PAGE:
I wish that my first time flying had been special, romantic, the kind of first time that makes you fall in love. Instead, my first was a bumpy ride on Aeroflot in the only country on earth where an 11 hour flight can still be domestic. I was four and my mom and I were flying from Moscow to Vladivostok to reunite with my dad who was serving in the Soviet Air Force. At the time I was dealing with an ear infection, which made the ear popping that goes along with flying that much more excrutiating for me, my mom, and I imagine all of the passengers within hearing distance. I was also nauseous most of the flight. My clearest memory from the flight, in a general haze of despair, was being sick in the black paper bag that was in the seat pocket in front of me. My destination was not one to make me swoon with love for travel either. If you look carefully, you’ll see that Vladivostok is beyond even Siberia- a place many consider to be as far away from joy as you can get on a map. In the end, after living in a communal house, sharing a toilet and a kitchen with a dozen people, a brutal winter and a terrible bowl cut for me, my mom and I decided to love dad from afar and headed back West.
I became smitten with travel only four years later, on a flight that would make the perfect first time for anyone, let alone a Soviet kid who wore out the pages filled with toys and stylish little girl’s clothing of a department store’s catalogue from London, trying to imagine what the life revealed in those pages must be like.
A year of studies, exams and rounds of eliminations led my dad to a job with the United Nations in their New York headquarters. The flight to America was a far cry from the tin can Aeroflot experience. Not only were we floating above the clouds in a sleek, double-decker Pan Am Boeing, but we were in First Class. I got free toys, colored pencils and a blue eraser in the shape of an airplane. We got little blue bags, stamped with the Pan Am logo filled with socks, and a comb and mini toothpaste– this was a big deal as I had spent the last few years brushing my teeth with a soap-tasting powder. I had arrived. That life that I imagined as I flipped the pages of the British catalogue was somehow now mine. After years of looking at photographs of Mr. and Mrs. Smith in their satin robes smiling, watching little Suzy play with her plush rocking pony, I was going to live it. If I was nauseous on that flight, I was too overwhelmed with joy and bewilderment to notice.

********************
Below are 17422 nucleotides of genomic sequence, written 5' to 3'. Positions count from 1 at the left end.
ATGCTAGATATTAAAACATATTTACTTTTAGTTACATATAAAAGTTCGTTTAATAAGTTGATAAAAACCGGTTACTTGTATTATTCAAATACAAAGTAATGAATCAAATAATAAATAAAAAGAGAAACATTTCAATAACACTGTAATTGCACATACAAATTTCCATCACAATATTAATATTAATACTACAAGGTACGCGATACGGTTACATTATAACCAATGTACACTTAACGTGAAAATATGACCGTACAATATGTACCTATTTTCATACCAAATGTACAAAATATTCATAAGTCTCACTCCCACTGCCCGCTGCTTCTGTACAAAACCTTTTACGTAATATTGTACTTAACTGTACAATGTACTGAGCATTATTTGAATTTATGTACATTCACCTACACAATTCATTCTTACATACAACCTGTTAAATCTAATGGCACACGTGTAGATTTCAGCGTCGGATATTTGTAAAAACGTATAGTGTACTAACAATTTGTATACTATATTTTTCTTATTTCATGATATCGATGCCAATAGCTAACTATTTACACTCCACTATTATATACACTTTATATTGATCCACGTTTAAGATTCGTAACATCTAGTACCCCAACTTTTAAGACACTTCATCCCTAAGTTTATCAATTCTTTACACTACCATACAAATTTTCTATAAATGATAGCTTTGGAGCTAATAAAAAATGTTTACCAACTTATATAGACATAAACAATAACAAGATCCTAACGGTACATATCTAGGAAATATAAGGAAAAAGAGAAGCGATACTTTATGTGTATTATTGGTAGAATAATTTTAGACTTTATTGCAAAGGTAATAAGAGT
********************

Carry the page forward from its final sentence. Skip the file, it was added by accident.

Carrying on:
Things only got better. After sharing a two-bedroom apartment with six family members, I was now living it up at the Beverly Hotel on Lexington Avenue in a suite on the 16th floor with pink velvet chairs, a separate bedroom, and a mirrored dining area (it was the 80s). In the two months that we spent at the hotel I drank orange soda until I was sick, ate bananas to the same end and fell in love with Pink Panther, Alvin and the Chipmunks and reruns of Bewitched. I became quite taken with FAO Schwartz, the Lipstick building on 3rd Avenue, pizza, the Cloisters, Fruity Pebbles, Halloween and of course travel.
Within another couple of years I got to see Paris and London. Then Amsterdam, Brussels, Luxemburg, Athens and eventually most of Europe. That first transatlantic flight not only made me curious about what lies beyond my immediate reach but it also made me think that my wildest dreams are just shy of what’s possible. After all, if I could end up in First Class, flying to a life I thought I’d never touch, where couldn’t I go?